returning-to-running-after-injury-hollie-maskell

Health & Wellbeing

How to Return to Running after Injury

This article is designed to support you on your journey back running after injury and should help you get back to pounding the pavements in no time.

If you are reading this then it means your injury is slowly fading and you are ready to get back to running, or you are ready to pick up where you left off.

Typically, returning to running will lead to some discomfort as old injuries and new niggles emerge when you do not follow a graded return. Let's face it, you have had an absence from running, so you will not be returning at the same level.

This guide is all about finding a sweet spot that your recovering muscles and joints can tolerate and progress at an adaptive pace to promote healing.

First, do not start running if you have 'instability' in your injured area, there should be no feeling of 'locking' and if your injury feels like it is 'giving way' then you need to seek medical guidance.

Please note: This guide is not designed to replace medical advice. If you have an injury please consult a qualified health professional.

how-to-return-to-running-after-injury

READINESS CHECK:

Before lacing up and letting loose, see if you can do the following pain free:

  • 30 single calf leg raises

  • Hold a single leg balance for 30 seconds

  • Walk briskly for 30 minutes

  • 10 pain-free hops

If you cannot pass this checkpoint try the cross-trainer and continue your rehab until you manage it. If you do run, keep it low-key and below 5/10 pain.

returning-to-running-after-injury

YOUR SCHEDULE:

So, you have passed the readiness check and want to get stuck in. But hold your horses Mo Farah! First, you need to take this in baby steps. Here are some top tips:

  • Allow a rest day between runs

  • Progress when you are comfortably able to

  • Do not rush back to your 'old' baseline, this is about setting new ones

Below, you have a 5k baseline which includes a 10% increase week on week using 3 runs and staggered rest days. You also have a bonus Strength & Conditioning (S&C) day.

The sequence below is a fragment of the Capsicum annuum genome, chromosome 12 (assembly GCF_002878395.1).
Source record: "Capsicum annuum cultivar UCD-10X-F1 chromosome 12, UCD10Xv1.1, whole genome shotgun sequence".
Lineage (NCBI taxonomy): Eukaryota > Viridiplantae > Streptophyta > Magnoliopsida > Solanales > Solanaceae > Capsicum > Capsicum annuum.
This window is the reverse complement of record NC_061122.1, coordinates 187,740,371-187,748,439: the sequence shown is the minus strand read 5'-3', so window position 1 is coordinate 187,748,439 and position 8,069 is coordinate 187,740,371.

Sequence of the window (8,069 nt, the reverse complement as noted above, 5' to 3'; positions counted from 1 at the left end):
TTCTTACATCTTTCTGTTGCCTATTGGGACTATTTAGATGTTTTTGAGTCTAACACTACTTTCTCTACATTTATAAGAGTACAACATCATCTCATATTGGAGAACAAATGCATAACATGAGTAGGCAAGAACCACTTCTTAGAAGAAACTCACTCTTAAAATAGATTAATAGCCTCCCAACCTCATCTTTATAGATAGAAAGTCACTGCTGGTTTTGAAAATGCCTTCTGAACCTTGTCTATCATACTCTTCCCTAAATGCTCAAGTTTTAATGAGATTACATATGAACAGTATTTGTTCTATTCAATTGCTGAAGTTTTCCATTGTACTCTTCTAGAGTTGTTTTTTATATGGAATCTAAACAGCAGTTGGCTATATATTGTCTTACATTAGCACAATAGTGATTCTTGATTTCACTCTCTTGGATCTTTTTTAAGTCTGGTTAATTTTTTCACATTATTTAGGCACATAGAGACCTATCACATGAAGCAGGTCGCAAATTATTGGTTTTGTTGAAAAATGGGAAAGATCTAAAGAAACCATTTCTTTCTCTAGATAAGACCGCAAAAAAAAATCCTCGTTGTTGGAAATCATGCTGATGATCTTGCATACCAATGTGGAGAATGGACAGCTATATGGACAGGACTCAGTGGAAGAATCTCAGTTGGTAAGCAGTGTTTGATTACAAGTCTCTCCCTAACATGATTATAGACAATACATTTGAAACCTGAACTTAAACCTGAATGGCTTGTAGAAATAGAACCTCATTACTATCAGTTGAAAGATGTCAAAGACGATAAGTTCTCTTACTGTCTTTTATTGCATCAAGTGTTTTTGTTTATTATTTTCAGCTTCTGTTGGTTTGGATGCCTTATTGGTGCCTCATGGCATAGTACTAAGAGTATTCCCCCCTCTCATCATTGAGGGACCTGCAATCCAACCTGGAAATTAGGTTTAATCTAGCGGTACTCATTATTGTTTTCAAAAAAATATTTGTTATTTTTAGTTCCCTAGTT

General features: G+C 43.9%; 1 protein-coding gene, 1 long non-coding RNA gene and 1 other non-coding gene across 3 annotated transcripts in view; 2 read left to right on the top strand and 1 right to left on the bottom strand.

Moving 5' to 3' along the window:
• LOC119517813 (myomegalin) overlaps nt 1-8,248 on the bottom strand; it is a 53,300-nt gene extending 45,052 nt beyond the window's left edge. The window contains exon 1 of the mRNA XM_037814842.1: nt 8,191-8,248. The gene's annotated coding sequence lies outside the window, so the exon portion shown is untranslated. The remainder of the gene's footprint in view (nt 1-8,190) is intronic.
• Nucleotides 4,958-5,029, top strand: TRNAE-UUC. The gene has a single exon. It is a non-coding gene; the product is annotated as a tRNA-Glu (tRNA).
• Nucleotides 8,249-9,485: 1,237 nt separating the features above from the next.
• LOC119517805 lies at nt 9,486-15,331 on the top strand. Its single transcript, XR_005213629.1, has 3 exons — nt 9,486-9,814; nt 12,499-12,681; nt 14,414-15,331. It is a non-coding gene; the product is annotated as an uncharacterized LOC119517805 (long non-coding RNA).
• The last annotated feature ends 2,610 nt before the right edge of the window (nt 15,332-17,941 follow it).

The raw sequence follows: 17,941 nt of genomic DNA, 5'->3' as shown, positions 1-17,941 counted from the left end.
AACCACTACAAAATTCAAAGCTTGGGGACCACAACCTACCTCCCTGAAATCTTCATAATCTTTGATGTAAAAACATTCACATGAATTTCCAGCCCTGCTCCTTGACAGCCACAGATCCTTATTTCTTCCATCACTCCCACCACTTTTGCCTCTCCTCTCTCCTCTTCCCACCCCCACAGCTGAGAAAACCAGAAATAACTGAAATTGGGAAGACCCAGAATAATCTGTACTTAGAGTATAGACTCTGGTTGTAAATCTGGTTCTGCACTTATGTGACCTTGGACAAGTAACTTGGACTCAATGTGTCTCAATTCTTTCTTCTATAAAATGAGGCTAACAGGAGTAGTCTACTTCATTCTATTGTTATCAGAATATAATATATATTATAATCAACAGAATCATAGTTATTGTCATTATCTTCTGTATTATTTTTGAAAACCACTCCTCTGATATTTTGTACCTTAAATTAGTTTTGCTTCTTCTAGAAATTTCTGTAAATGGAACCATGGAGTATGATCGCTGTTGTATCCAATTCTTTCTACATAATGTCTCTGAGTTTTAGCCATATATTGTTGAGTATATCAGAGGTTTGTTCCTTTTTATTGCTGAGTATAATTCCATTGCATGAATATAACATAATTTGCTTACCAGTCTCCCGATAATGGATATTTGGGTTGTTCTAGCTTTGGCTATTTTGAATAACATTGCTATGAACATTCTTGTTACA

This 8 week programme should take you from 5k to 10k but use it at your leisure to adapt for your own goals.

DO NOT PUSH FORWARD IF YOU ARE IN PAIN!

return-to-running-schedule

Please note: Distance indicated in km

UNDERSTANDING YOUR NEW SCHEDULE:

THE S&C DAY

A weekly strength and conditioning day keeps the physio away! This day is designed to focus on the cause of your injury. The idea here is to focus on injury specific exercises or consult your physio.

Below are a couple of handy S&C articles specifically designed for runners;

Strength & Movement Exercises For Runners

Strength & Conditioning Workout For Trail Runners

Ensure your rest day follows as per the programme to give your legs the chance to recover as whilst it might not feel like a serious workout they will be fatigued.

MODIFICATIONS

If you are not ready to progress please seek medical advice but you can modify the plan to reduce the load on your healing injury.

These can act as quick fixes to keep you active. This can be extra rest days, switching out runs for walks, including swimming, cycling and the cross-trainer.

However, these can still cause you pain so approach modifications sensibly and build up gradually.

returning-to-running-after-injury

PROCEED WITH CAUTION

Throughout this journey you may face set backs. Do not attempt to push through the pain in any of your S&C days, runs or modifications.

Some pain is OK and industry advice from physio's is if it gets more than a 5 out of 10 pain, with 10 being the worst pain ever, to stop.

FINALLY...

This is a journey and one you will need to pace - running will not be the only factor in your journey, your diet, rest, sleep and S&C will all play a role.

And just to re-iterate: This guide is not designed to replace medical advice. If you have an injury please consult a qualified health professional.

hollie-maskell

ABOUT THE AUTHOR:

My name is Hollie Maskell, a Specialist Musculoskeletal Physiotherapist. I have been qualified for 7 years now, previously working in the NHS and now working privately across London and Surrey. When the Covid-19 pandemic hit I was redeployed from what most would consider traditional physio the specialist cancer units where I was focused on Respiratory treatments.

During this time I was aware a lot of patients were no longer getting the treatment they needed for muscular or joint injuries and I wanted to continue helping people with injuries. To share as much free material as possible and to provide people with simple injury tips.

Fast-forward 3-years and I continue to share injury tips but have focussed on runners as I am a keen runner myself and treat mainly running related injuries. My mission is to help people get back to running as quick as possible and ensure they prevent injury.

You can follow Hollie here on Instagram for more advice on injury prevention and recovery.

You can also visit her website to book a physio appointment.

Want to learn more? Visit our Health and Wellbeing category to help look after your body, mind and personal safety with our expert advice and guidance.

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